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2 weeks ago

How to use the blue light filter on the Galaxy S8

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Galaxy S8 quick settings

In lieu of turning off our screens altogether, we're focusing on limiting blue light.

There's a big trend in consumer electronics relating to reducing the amount of blue light we're exposed to at night, and Samsung does its part on the Galaxy S8 and S8+ with its "blue light filter." The feature tints the screen to a reddish glow in an attempt to help you transition to sleeping at night, and it offers a few settings so you can make the effect as strong or weak as you like.

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2 weeks ago

Go Rogue with these Star Wars themes

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I find your lack of Star Wars theme disturbing.

Update May 4th: We revisit these great themes for Rogue One to celebrate Star Wars Day!  

It's opening night. You're all ready for your midnight showing: got your tickets, got your perfect Star Wars shirt picked out, or maybe a whole ensemble if you're aiming to win that costume contest… but is your phone as decked out as your lovely self? No? Let's fix that.

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2 weeks ago

The many, many ways of theming your Samsung Galaxy S8

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Be different, not the same.

We strive for individuality in life, and nowhere should we strive for it more than in our phones, a digital extension of ourselves and for many an embodiment of our lives. Samsung gets this, which is why for the last few years, we've been able to theme the system and several core apps on the phone to match our tastes with Samsung Themes. This year, that theming reaches new heights and new polish, but as always, there are pitfalls.

Here's how to arrive at your perfect theme.

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2 weeks ago

How to turn off screen overlay on Samsung Galaxy S8

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Galaxy S8 screen overlay

It's an odd warning message, but it's fixable.

There's an interesting issue that crops up now and then on Samsung Galaxy phones pertaining to "screen overlay" settings preventing you from using some apps. It's an issue most people aren't used to seeing all that often, and to be fair the settings for screen overlay are deep and not explained very well.

The issue has been mitigated some in the last year, it seems, but the settings remain in the Galaxy S8 in case you're running into issues running some apps and seeing this screen overlay error message. Here's how you can fix it.

To provide a bit of background, "screen overlay" is the system by which an app can overlay elements on top of other apps. The most popular example would be Facebook Messenger's "Chat Heads" feature that lets little bubbles persist as you change apps, but other apps can use the feature in many ways. These apps need your permission to run screen overlays for security reasons — for example, an unwanted app could put a button on top of another button, unbeknownst to you, getting you to select something you didn't mean to.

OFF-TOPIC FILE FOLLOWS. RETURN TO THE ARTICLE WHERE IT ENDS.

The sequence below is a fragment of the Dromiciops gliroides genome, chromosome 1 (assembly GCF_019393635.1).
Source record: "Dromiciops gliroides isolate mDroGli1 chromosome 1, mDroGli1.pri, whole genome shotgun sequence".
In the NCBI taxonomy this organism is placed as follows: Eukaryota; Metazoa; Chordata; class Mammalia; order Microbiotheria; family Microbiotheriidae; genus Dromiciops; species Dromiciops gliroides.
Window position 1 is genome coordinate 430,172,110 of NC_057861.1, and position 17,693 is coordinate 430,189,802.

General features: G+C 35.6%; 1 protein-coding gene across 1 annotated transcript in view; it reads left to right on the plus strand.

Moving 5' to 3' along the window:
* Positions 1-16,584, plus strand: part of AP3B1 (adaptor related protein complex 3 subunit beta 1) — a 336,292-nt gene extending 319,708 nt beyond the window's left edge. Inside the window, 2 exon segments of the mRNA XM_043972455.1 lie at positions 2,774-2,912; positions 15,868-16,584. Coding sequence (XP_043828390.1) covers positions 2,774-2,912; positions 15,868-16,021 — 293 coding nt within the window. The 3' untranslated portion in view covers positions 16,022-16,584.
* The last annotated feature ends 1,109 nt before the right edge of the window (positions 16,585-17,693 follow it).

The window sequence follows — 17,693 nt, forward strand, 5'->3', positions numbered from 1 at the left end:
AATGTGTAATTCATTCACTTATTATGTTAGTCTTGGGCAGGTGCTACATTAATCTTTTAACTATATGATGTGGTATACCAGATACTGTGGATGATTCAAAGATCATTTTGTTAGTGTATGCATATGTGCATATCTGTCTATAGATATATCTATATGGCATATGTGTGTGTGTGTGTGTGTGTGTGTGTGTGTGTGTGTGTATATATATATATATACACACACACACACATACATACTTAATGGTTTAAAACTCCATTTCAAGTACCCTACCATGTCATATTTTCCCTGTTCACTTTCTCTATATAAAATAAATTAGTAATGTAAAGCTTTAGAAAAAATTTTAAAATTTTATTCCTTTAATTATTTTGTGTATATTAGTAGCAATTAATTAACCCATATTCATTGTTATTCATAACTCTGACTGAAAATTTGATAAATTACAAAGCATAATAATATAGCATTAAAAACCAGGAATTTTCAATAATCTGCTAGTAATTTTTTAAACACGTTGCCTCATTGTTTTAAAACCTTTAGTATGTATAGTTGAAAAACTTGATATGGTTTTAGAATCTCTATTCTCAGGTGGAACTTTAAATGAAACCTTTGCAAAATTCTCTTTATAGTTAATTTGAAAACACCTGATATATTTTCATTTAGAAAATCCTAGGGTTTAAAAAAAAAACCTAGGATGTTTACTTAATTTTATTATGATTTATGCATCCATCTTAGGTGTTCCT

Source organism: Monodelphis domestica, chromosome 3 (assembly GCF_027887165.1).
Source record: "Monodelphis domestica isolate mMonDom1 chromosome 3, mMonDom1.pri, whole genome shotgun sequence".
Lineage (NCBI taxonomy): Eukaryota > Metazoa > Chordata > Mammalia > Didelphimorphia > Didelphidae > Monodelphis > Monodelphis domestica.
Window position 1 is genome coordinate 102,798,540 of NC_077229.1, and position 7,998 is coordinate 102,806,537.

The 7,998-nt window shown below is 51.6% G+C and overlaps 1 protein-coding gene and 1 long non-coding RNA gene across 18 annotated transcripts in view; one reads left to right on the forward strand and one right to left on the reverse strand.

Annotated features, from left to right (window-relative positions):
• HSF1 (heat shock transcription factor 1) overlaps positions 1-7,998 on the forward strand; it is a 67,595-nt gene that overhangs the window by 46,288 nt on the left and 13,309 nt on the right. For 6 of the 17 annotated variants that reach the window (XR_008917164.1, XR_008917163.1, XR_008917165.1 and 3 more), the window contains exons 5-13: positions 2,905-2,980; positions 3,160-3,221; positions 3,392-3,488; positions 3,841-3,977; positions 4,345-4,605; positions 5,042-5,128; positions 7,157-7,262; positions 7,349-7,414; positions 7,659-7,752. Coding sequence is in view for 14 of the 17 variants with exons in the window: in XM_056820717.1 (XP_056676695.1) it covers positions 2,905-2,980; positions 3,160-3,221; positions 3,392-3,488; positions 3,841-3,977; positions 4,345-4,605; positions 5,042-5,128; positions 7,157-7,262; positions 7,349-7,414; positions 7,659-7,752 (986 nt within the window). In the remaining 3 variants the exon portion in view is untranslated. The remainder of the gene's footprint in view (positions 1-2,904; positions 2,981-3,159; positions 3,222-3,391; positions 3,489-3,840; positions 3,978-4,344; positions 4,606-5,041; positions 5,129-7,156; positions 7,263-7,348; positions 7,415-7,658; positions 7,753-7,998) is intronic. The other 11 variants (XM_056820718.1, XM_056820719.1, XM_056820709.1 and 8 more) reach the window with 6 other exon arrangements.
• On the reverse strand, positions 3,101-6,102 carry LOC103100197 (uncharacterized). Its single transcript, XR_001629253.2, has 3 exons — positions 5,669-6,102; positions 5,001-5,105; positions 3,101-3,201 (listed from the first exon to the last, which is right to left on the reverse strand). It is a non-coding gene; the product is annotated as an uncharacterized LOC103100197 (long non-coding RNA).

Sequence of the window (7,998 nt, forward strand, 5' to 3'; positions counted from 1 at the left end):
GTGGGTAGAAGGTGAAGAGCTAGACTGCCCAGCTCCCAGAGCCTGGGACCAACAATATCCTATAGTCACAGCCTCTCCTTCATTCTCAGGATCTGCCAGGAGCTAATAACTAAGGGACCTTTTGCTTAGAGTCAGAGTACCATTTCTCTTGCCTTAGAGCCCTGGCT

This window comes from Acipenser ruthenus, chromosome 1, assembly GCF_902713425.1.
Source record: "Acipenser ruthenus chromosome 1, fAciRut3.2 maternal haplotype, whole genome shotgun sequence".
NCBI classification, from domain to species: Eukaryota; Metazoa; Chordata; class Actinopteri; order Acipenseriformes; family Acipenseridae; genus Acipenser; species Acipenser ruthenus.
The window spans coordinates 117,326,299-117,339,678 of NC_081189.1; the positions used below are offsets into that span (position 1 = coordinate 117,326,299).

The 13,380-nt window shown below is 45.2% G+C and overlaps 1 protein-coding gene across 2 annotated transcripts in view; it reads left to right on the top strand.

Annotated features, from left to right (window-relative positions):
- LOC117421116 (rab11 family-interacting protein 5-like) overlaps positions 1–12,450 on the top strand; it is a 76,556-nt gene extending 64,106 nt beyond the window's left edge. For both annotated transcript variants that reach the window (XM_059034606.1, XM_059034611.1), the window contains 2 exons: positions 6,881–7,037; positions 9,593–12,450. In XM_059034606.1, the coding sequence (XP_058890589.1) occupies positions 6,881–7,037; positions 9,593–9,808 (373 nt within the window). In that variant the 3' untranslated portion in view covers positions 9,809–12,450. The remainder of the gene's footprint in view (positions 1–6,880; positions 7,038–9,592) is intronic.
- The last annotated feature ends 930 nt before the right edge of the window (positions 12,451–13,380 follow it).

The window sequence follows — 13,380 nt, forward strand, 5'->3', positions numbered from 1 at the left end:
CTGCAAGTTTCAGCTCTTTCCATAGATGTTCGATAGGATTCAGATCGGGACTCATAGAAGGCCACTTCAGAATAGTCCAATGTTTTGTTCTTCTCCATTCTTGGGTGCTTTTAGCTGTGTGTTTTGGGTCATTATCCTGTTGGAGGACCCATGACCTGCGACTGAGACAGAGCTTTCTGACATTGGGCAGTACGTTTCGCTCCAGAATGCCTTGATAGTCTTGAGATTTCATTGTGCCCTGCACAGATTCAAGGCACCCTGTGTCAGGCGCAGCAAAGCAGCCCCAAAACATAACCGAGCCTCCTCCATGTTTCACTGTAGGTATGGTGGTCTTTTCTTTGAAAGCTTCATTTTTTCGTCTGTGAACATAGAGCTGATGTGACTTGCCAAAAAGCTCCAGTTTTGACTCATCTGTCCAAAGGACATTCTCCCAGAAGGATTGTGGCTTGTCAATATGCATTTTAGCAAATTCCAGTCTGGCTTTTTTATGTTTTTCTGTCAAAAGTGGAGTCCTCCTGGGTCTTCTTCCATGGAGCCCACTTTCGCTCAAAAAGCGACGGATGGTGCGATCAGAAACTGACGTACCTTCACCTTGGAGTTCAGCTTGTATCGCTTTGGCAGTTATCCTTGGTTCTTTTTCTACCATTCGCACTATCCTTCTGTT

You may run into situations in which you'll have to head into your settings to enable screen overlay so an app like Facebook Messenger can provide a feature, but more likely to happen seemingly randomly is the requirement to disable screen overlay so the foreground app can work properly. In either case, here's how you can manage screen overlay on an app-by-app basis so everything works.

How to turn on or off screen overlay

  1. Launch Settings from your home screen.
  2. Scroll down and tap on Apps.
  3. Tap the overflow menu button in the top-right corner and tap Special access.
  4. Tap on Apps that can appear on top.
    • See how this is confusing? "Screen overlay" wording isn't used consistently.
  5. Find the app you expect to be causing issues, and tap the toggle to turn it off.
    • Or, to keep screen overlay enabled, tap the toggle to turn it back on again.

Galaxy S8 screen overlay

Now in the case of needing to enable screen overlay for an app, you'll have a good idea of which app to toggle on. But in the case of needing to disable screen overlay to use a different app, you may have to play the guessing game a bit. Toggle off apps one by one as you go back to the primary app you're trying to use, and you'll eventually find the culprit.

Unfortunately due to the security concerns highlighted above, there's no full-on "fix" for the issue of screen overlays blocking the use of other apps. If the app you're using doesn't permit the use of screen overlay while running, you'll just have to use these toggles more frequently.

Questions?

Let us know in the comments below if you continue to have these problems on your own Galaxy S8.

Samsung Galaxy S8 and S8+

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About